The Callous Nature of Government Illustrated in Orwell's Animal Farm

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The Callous Nature of Government
The establishment of an elite power in a society produces feelings of hopelessness and fear. George Orwell, a world-renowned author, is known for his politically influenced works regarding socialism. In Animal Farm, Orwell creates a satire based on the communist regime of Russia from 1917–1943. The animals seeking freedom under their liberators, the pigs, revolt against their oppressive owner, Farmer Jones. Ironically, after the revolution, the Pigs, led by Napoleon, become the oppressors. Orwell’s most influential novel Nineteen Eighty-Four describes a society under totalitarian control. The dictatorship of Big Brother in Oceania, rule over the population with strict laws and a distinct hierarchy. Winston Smith, a blue-collar Outer Party member is secretly discontent with his life. When he begins to rebel against the Party, he is found out, brutally forced to rehabilitate, and required to conform to their ideals. In both novels, the authorities use their power to gain superior status at the expense of others, the government control of the population, poor treatment of the working class, and the disallowance of basic needs, illustrate the destructive nature of the antagonists.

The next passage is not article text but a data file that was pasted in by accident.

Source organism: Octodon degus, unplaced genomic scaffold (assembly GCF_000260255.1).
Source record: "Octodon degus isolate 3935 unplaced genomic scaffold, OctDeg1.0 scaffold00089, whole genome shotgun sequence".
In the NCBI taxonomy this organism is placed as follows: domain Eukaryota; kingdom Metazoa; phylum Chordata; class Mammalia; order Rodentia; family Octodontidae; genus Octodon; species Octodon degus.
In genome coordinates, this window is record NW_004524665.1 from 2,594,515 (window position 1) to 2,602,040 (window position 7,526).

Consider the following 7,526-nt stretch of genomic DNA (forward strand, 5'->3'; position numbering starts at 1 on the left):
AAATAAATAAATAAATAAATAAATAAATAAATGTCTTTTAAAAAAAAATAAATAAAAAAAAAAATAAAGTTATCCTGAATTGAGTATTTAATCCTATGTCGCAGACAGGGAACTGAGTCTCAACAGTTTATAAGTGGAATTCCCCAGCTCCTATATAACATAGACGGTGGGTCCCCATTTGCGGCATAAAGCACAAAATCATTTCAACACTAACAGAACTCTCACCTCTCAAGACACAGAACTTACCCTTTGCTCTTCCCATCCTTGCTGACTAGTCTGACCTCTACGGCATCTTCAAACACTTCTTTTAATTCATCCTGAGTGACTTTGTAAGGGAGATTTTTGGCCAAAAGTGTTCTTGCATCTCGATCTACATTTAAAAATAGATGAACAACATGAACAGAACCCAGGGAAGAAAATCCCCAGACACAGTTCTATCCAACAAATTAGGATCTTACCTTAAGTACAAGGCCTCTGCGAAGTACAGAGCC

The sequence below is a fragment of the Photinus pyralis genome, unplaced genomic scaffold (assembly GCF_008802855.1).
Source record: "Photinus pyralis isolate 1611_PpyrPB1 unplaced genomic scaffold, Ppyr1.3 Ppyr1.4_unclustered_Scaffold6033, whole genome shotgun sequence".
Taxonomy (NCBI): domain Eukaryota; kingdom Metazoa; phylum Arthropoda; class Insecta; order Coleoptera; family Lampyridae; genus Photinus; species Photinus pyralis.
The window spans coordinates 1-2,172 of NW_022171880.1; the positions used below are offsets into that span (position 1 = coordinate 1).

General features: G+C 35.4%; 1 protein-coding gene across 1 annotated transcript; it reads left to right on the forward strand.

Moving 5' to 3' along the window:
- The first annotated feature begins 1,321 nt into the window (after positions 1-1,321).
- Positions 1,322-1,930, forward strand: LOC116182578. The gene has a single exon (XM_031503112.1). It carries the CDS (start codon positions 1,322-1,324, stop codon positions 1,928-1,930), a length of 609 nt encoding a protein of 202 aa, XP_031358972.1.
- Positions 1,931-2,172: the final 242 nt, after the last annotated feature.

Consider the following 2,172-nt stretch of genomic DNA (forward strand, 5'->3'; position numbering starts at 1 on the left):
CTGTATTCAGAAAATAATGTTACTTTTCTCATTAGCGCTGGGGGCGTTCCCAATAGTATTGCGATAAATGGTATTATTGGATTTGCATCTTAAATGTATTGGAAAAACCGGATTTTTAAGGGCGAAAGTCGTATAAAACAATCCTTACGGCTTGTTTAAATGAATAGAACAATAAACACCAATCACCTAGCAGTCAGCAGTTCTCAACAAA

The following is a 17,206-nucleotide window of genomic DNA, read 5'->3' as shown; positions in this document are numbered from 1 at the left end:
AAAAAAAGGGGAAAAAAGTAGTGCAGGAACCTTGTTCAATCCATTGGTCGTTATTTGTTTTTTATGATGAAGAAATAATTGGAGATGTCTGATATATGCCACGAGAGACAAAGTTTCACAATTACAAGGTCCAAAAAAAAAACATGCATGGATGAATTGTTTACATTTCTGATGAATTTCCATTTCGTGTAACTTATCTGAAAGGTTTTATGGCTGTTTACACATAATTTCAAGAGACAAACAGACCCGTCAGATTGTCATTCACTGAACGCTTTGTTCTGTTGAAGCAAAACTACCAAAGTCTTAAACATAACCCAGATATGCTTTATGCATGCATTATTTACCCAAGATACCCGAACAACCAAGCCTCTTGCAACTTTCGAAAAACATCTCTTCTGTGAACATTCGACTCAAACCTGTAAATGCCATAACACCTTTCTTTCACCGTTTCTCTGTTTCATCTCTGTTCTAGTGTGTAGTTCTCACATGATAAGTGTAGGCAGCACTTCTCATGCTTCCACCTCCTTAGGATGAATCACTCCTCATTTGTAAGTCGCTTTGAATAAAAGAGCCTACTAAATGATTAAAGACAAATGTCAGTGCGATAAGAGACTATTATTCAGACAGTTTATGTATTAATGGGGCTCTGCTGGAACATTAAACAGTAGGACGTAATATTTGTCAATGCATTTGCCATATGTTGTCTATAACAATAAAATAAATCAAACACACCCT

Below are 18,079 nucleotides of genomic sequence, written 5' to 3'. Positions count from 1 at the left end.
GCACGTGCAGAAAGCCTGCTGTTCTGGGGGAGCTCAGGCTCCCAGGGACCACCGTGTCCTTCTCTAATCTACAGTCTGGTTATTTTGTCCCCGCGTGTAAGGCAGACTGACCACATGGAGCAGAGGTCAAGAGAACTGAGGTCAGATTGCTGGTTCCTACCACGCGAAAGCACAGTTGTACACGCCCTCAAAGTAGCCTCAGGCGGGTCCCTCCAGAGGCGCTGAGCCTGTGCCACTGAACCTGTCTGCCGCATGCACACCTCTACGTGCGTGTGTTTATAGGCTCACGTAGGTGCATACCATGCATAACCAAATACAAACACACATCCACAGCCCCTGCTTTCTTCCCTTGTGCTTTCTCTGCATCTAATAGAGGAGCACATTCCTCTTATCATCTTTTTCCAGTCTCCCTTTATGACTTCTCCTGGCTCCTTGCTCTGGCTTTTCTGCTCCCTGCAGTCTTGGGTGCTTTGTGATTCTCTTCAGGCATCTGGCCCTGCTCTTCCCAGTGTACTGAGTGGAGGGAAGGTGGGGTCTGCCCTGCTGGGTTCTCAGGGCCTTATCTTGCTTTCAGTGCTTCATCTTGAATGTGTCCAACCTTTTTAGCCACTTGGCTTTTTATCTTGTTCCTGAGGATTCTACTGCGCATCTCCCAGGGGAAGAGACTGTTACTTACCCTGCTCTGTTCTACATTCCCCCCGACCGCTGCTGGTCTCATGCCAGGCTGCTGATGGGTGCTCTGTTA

The government control of the population in both works is manipulative and brutal. The pigs in Animal Farm use songs to control the thoughts of the other animals. The pigs teach, “all the humbler animals…the maxim FOUR LEGS GOOD, TWO LEGS BAD…the sheep developed a great liking for the maxim and would start bleating…for hours on end” (Animal Farm 22). Initially, the Pigs lead all the animals to believe that anything on four legs is a friend and anything on two, namely humans, are the enemy. However, later on when the pigs gain more power, they inform the other animals that they will start trading with humans and change the maxim to, “Four legs good, two legs better…by the time the sheep had quieted down the chance to utter any protest had passed” (Animal Farm 89). At first when the pigs establish slogans they are the basis of the original rebellion against Farmer Jones. These seven commandments serve as a reminder of what the animals fought for, it also serves to enforce morals and values amongst the community. Sadly, the pigs begin to change the commandments as they acquire further dominance. "Some of the animals remembered--or thought they remembered--that the Sixth Commandment decreed 'No animal shall kill any other animal.' And though no one cared to mention it in the hearing of the pigs or the dogs, it was felt that the killings which had taken place did not square with this" (Animal Farm 65). The principles that distinguish the animals on Animal Farm from those on neighbouring farms have been tainted. The pigs change the commandments according to their needs and when the animals realize this, it is too late and the pigs join the dominating status of humans, further enslaving the animals. When keeping order on Animal Farm became...

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